Key Concepts: Dual + Process Theories and the Tripartite Theory of Mind

There is an interesting chapter (which I link to here) by Stanovich on the “tripartite” mind that got me thinking about research, as well as being human.

Stanovich distinguishes, first, the Autonomous Set of Systems (TASS) which includes all automated parallel/associative processing. This is the set of systems that creates a “primary” representation of reality. They create the world as we initially perceive it – drawing on schemas as well as perceptual inputs. This is what dual systems theorists call System 1.

Second, he distinguishes the algorithmic mind – which creates secondary – “decoupled” representations. This is most clearly related to working memory capacity – our capacity to sustain representations in memory (and screen out distractions). He distinguishes two general abilities of the algorithmic mind, the second more sophisticated than the first. The first starts with the simplest model of the world that the person can come up with quickly, then adjusts that model, serially (one adjustment at a time). In social terms, this could be someone who is angry at their boss and who we advise to “correct” for different biases associated with anger. Basically, the angry person has one model, then we advise them to adjust it so that – if our advice is helpful – it better resembles the world.

There is a second ability of the algorithmic mind – to simulate different models of the world, and to select between them. This is a more cognitively-loading process. Intuitively, people are more likely to use this ability when they are thinking about the future. Even then, they’ll tend to want to default to a simpler process and start with a single model and then serially process it until they’re more confident in it. This approach will ultimately be more biased, assimilating or contrasting to the first impression. I think we’ve all found ourselves unable to fully break away from that initial model when forecasting future events.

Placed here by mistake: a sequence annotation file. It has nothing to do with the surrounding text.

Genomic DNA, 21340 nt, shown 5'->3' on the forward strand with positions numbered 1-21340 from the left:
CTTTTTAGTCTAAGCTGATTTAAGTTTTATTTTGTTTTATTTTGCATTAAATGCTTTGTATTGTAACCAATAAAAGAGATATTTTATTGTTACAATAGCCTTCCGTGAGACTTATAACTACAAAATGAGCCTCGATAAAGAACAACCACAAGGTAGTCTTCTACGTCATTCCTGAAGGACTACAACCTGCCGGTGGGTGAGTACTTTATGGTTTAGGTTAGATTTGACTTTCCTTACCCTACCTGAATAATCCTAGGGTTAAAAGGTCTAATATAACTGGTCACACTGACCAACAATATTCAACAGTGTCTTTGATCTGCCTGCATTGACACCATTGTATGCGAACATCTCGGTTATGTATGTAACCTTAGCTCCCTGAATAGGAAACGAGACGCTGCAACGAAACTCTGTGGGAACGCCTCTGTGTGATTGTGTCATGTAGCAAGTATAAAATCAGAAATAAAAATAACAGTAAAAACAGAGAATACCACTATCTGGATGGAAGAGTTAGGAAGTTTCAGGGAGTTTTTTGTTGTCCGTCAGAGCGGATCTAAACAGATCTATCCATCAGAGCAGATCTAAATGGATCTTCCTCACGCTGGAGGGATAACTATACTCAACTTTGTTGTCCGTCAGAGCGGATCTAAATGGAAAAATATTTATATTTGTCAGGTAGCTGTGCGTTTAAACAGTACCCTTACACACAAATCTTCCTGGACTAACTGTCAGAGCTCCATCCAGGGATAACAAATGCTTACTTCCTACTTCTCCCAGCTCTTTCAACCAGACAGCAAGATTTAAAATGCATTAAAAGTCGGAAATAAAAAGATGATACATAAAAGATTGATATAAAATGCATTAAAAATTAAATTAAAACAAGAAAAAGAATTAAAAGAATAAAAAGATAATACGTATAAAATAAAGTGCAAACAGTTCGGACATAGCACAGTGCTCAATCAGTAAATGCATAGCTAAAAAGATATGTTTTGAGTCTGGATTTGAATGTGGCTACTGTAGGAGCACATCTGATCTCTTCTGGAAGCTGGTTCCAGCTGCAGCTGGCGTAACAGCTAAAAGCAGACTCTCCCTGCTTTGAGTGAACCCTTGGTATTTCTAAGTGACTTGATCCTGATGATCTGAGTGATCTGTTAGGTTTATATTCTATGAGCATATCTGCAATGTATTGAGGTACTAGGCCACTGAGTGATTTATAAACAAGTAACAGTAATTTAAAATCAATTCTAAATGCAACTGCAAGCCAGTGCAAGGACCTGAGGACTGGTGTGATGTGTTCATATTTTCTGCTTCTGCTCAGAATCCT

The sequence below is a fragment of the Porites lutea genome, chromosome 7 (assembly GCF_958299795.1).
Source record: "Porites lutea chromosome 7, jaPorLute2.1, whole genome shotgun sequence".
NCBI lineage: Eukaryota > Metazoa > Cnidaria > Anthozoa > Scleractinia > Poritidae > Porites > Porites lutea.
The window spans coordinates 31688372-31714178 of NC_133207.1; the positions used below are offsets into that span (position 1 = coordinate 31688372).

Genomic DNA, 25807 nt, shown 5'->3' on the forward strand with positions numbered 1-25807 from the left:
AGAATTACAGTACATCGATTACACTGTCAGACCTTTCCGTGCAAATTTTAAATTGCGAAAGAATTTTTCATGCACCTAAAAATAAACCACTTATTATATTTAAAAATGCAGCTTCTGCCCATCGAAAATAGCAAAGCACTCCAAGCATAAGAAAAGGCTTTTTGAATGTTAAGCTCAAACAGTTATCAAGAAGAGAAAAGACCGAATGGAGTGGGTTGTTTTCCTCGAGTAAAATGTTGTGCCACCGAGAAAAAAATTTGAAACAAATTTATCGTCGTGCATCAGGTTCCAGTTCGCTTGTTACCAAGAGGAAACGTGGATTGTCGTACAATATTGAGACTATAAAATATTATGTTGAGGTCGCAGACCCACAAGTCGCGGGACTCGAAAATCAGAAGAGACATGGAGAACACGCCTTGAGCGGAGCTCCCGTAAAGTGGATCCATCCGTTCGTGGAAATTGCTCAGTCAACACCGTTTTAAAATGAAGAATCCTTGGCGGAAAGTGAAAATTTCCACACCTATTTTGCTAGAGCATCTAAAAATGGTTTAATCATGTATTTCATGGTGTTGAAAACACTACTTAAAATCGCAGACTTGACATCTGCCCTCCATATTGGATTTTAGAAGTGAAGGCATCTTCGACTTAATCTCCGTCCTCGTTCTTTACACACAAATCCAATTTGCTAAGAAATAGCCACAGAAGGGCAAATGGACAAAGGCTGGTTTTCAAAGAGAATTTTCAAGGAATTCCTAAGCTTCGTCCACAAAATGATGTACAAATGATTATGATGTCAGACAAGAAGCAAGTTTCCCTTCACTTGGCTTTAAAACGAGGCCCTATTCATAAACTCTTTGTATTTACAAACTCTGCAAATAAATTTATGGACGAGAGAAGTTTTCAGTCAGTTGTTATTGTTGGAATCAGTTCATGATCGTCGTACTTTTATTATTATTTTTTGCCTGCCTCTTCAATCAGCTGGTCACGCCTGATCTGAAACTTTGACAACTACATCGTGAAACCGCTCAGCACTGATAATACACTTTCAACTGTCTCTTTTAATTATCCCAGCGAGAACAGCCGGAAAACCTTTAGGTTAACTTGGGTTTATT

Simulating and comparing multiple models could (should!) also be the process when people are perspective-taking. Rather than starting with a single model or schema (often a cultural schema) and then comparing their target’s behavior to that model (adjusting their impression of the target accordingly), people could start with multiple possible interpretations from different sources and rely on unfolding personal experience to distinguish the superior from the inferior models. Ethnographers and clinical psychologists become very good at this sort of thinking.